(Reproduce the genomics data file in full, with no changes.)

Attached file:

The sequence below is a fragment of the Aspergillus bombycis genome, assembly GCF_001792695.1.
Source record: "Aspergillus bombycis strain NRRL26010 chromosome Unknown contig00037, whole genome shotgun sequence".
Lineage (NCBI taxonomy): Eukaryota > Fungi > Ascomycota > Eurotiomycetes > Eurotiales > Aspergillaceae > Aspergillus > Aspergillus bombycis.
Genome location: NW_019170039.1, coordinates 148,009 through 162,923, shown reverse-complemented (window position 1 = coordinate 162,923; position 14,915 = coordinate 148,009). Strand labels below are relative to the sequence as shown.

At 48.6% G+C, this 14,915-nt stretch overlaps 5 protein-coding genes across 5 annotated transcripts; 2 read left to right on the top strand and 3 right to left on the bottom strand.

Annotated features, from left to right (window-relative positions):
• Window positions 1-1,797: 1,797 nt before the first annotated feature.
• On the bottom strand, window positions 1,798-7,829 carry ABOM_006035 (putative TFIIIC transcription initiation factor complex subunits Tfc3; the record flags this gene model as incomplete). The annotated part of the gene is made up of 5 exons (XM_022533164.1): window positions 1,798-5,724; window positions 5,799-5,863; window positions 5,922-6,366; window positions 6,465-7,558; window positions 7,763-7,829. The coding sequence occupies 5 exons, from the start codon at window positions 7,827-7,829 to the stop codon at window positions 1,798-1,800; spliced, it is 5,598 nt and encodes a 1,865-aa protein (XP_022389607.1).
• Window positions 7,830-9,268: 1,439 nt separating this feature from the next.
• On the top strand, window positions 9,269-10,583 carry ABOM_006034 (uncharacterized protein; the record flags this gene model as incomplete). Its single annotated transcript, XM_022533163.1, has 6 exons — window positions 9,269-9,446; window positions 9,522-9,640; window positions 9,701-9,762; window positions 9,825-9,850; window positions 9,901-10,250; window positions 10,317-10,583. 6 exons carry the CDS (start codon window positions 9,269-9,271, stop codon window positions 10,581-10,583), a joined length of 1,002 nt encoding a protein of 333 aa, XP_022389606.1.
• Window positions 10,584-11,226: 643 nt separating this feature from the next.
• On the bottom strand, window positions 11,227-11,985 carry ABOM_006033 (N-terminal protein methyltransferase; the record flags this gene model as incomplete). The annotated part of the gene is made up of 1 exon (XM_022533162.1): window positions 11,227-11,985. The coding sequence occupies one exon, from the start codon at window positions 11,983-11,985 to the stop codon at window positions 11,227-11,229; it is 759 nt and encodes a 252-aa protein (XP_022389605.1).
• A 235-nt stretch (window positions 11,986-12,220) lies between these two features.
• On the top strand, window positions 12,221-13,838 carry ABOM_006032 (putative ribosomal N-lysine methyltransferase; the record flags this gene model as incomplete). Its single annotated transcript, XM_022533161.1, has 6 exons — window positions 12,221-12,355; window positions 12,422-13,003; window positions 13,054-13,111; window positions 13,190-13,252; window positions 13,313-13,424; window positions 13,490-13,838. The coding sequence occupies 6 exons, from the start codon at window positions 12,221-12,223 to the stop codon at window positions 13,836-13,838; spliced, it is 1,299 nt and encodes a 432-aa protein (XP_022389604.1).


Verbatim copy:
The sequence below is a fragment of the Aspergillus bombycis genome, assembly GCF_001792695.1.
Source record: "Aspergillus bombycis strain NRRL26010 chromosome Unknown contig00037, whole genome shotgun sequence".
Lineage (NCBI taxonomy): Eukaryota > Fungi > Ascomycota > Eurotiomycetes > Eurotiales > Aspergillaceae > Aspergillus > Aspergillus bombycis.
Genome location: NW_019170039.1, coordinates 148,009 through 162,923, shown reverse-complemented (window position 1 = coordinate 162,923; position 14,915 = coordinate 148,009). Strand labels below are relative to the sequence as shown.

At 48.6% G+C, this 14,915-nt stretch overlaps 5 protein-coding genes across 5 annotated transcripts; 2 read left to right on the top strand and 3 right to left on the bottom strand.

Annotated features, from left to right (window-relative positions):
• Window positions 1-1,797: 1,797 nt before the first annotated feature.
• On the bottom strand, window positions 1,798-7,829 carry ABOM_006035 (putative TFIIIC transcription initiation factor complex subunits Tfc3; the record flags this gene model as incomplete). The annotated part of the gene is made up of 5 exons (XM_022533164.1): window positions 1,798-5,724; window positions 5,799-5,863; window positions 5,922-6,366; window positions 6,465-7,558; window positions 7,763-7,829. The coding sequence occupies 5 exons, from the start codon at window positions 7,827-7,829 to the stop codon at window positions 1,798-1,800; spliced, it is 5,598 nt and encodes a 1,865-aa protein (XP_022389607.1).
• Window positions 7,830-9,268: 1,439 nt separating this feature from the next.
• On the top strand, window positions 9,269-10,583 carry ABOM_006034 (uncharacterized protein; the record flags this gene model as incomplete). Its single annotated transcript, XM_022533163.1, has 6 exons — window positions 9,269-9,446; window positions 9,522-9,640; window positions 9,701-9,762; window positions 9,825-9,850; window positions 9,901-10,250; window positions 10,317-10,583. 6 exons carry the CDS (start codon window positions 9,269-9,271, stop codon window positions 10,581-10,583), a joined length of 1,002 nt encoding a protein of 333 aa, XP_022389606.1.
• Window positions 10,584-11,226: 643 nt separating this feature from the next.
• On the bottom strand, window positions 11,227-11,985 carry ABOM_006033 (N-terminal protein methyltransferase; the record flags this gene model as incomplete). The annotated part of the gene is made up of 1 exon (XM_022533162.1): window positions 11,227-11,985. The coding sequence occupies one exon, from the start codon at window positions 11,983-11,985 to the stop codon at window positions 11,227-11,229; it is 759 nt and encodes a 252-aa protein (XP_022389605.1).
• A 235-nt stretch (window positions 11,986-12,220) lies between these two features.
• On the top strand, window positions 12,221-13,838 carry ABOM_006032 (putative ribosomal N-lysine methyltransferase; the record flags this gene model as incomplete). Its single annotated transcript, XM_022533161.1, has 6 exons — window positions 12,221-12,355; window positions 12,422-13,003; window positions 13,054-13,111; window positions 13,190-13,252; window positions 13,313-13,424; window positions 13,490-13,838. The coding sequence occupies 6 exons, from the start codon at window positions 12,221-12,223 to the stop codon at window positions 13,836-13,838; spliced, it is 1,299 nt and encodes a 432-aa protein (XP_022389604.1).